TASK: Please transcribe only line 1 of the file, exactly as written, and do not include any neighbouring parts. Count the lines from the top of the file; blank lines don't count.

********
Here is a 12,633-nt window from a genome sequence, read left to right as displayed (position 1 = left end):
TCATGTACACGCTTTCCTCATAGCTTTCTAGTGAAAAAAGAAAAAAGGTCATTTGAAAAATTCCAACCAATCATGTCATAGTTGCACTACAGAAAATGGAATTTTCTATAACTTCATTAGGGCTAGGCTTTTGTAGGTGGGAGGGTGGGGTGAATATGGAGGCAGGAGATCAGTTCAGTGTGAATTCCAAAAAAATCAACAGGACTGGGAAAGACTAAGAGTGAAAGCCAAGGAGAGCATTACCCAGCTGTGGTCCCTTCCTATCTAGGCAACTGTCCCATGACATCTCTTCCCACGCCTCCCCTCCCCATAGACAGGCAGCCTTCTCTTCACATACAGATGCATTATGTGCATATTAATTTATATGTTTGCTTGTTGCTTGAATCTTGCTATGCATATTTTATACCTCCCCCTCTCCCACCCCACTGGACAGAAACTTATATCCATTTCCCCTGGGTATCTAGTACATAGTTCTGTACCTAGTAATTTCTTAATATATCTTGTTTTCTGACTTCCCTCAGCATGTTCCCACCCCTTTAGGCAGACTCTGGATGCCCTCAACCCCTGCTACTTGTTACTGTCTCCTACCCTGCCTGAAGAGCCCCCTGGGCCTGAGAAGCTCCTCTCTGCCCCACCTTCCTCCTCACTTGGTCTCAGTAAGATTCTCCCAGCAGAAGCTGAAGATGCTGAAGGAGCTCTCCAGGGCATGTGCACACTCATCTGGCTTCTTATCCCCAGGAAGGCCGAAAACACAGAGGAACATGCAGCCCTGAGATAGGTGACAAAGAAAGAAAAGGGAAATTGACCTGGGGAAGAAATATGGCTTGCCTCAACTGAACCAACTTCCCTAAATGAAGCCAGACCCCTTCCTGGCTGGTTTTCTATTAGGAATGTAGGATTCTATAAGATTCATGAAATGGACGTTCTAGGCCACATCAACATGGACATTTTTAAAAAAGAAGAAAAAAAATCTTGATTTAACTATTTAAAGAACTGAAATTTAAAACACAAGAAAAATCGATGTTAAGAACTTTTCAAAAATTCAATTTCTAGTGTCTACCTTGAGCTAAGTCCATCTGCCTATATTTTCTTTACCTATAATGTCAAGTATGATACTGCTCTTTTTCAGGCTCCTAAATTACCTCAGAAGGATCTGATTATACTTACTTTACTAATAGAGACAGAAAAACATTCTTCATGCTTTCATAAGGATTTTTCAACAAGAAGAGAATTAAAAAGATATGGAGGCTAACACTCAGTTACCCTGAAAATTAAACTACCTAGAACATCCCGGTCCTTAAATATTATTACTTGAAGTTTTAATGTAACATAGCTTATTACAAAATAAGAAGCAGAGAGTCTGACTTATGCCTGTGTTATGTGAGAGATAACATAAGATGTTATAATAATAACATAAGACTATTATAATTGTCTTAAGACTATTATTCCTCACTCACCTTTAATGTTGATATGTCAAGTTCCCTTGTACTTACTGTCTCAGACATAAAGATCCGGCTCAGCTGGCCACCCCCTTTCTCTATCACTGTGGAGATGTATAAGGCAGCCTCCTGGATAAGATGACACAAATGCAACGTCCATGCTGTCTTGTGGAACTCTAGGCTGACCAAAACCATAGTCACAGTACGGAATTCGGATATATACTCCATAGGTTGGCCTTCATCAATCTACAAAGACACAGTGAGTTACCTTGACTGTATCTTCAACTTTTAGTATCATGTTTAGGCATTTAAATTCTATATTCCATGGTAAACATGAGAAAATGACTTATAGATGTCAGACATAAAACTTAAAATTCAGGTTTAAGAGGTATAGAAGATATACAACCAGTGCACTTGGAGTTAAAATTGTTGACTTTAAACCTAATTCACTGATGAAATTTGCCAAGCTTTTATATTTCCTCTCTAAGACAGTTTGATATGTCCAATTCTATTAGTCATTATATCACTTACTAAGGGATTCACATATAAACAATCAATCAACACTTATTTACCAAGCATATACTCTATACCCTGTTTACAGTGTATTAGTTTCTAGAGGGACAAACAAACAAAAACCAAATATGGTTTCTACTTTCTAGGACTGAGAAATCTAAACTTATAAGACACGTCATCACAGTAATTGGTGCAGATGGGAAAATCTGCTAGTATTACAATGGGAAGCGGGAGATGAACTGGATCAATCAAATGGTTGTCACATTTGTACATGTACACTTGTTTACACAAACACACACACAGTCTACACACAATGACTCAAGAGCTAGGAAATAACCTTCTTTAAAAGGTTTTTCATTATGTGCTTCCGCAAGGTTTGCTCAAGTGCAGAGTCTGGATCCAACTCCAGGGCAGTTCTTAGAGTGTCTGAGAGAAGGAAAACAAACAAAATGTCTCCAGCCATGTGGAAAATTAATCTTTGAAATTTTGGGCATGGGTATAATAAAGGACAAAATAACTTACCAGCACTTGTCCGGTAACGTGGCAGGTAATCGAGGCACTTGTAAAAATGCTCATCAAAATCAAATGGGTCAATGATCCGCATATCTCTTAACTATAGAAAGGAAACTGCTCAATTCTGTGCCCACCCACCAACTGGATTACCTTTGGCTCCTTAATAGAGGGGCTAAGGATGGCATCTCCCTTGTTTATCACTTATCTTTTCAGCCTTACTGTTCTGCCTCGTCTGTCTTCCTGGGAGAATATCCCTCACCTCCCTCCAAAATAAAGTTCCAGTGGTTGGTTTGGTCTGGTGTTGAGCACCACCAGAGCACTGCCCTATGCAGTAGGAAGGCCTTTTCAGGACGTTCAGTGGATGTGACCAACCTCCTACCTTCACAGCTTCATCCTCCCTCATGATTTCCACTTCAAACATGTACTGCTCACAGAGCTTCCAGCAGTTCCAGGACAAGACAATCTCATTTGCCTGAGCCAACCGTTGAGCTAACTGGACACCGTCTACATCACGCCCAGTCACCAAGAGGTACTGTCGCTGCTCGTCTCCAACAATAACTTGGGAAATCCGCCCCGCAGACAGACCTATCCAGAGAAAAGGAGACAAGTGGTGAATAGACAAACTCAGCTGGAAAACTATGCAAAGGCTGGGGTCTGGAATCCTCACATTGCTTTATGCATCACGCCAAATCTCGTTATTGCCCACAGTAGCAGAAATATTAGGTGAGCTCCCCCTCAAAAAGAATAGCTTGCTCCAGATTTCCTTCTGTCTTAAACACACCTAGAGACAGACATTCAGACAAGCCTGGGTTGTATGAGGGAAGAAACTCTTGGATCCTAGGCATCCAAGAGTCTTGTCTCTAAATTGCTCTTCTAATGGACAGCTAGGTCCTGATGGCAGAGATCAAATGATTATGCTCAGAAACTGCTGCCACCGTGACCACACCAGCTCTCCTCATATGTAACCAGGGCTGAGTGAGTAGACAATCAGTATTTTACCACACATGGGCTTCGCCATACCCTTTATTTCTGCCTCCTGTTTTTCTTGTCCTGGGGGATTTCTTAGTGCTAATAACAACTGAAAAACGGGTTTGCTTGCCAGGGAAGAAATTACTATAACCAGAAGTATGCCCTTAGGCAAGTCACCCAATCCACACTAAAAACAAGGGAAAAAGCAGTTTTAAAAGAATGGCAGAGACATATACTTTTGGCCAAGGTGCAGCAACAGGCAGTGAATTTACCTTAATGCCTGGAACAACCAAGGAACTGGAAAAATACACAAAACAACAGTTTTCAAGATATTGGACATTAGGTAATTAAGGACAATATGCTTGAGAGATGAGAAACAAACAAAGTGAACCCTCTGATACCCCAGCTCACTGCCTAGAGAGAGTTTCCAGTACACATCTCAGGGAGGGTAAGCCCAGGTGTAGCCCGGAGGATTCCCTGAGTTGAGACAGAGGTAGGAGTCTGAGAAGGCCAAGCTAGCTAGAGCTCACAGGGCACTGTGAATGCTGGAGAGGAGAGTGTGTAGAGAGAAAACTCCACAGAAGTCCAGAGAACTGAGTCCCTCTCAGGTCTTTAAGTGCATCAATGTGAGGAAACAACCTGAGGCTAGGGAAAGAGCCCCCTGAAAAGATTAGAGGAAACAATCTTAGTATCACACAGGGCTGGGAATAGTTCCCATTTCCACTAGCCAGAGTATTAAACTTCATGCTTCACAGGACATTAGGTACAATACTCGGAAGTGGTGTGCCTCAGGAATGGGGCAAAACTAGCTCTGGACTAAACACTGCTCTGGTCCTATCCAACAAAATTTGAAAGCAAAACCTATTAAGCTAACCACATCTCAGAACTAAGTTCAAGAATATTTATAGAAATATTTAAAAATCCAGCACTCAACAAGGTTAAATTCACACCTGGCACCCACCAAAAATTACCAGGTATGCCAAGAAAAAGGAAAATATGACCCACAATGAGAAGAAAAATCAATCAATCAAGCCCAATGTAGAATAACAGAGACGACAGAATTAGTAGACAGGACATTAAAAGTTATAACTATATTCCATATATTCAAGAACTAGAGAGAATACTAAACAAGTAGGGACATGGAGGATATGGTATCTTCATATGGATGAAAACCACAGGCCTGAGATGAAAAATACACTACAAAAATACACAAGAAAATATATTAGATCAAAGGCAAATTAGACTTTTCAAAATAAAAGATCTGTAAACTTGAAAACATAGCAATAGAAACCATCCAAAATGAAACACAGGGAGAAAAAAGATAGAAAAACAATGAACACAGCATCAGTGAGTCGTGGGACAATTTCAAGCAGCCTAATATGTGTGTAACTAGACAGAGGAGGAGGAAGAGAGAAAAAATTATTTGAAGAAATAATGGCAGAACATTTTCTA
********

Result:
Here is a 12,633-nt window from a genome sequence, read left to right as displayed (position 1 = left end):